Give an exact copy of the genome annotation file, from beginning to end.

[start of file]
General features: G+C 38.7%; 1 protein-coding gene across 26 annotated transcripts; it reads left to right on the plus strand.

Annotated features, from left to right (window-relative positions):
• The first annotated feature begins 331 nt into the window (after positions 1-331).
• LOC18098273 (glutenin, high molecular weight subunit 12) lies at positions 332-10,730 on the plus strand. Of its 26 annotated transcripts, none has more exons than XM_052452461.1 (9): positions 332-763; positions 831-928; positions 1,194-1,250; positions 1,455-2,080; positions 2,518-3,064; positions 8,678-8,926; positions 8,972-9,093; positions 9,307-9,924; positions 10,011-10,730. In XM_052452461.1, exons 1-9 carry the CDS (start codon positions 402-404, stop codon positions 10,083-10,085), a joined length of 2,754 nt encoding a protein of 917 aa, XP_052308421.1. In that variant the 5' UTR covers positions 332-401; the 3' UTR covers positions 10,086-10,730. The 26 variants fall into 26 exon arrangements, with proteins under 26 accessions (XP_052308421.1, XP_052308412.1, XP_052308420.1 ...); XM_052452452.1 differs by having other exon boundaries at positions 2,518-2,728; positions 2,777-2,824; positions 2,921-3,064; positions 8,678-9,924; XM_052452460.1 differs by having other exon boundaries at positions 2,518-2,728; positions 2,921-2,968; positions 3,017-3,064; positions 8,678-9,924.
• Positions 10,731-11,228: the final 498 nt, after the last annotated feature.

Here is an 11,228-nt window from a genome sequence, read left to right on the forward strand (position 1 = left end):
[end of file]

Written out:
General features: G+C 38.7%; 1 protein-coding gene across 26 annotated transcripts; it reads left to right on the plus strand.

Annotated features, from left to right (window-relative positions):
• The first annotated feature begins 331 nt into the window (after positions 1-331).
• LOC18098273 (glutenin, high molecular weight subunit 12) lies at positions 332-10,730 on the plus strand. Of its 26 annotated transcripts, none has more exons than XM_052452461.1 (9): positions 332-763; positions 831-928; positions 1,194-1,250; positions 1,455-2,080; positions 2,518-3,064; positions 8,678-8,926; positions 8,972-9,093; positions 9,307-9,924; positions 10,011-10,730. In XM_052452461.1, exons 1-9 carry the CDS (start codon positions 402-404, stop codon positions 10,083-10,085), a joined length of 2,754 nt encoding a protein of 917 aa, XP_052308421.1. In that variant the 5' UTR covers positions 332-401; the 3' UTR covers positions 10,086-10,730. The 26 variants fall into 26 exon arrangements, with proteins under 26 accessions (XP_052308421.1, XP_052308412.1, XP_052308420.1 ...); XM_052452452.1 differs by having other exon boundaries at positions 2,518-2,728; positions 2,777-2,824; positions 2,921-3,064; positions 8,678-9,924; XM_052452460.1 differs by having other exon boundaries at positions 2,518-2,728; positions 2,921-2,968; positions 3,017-3,064; positions 8,678-9,924.
• Positions 10,731-11,228: the final 498 nt, after the last annotated feature.

Here is an 11,228-nt window from a genome sequence, read left to right on the forward strand (position 1 = left end):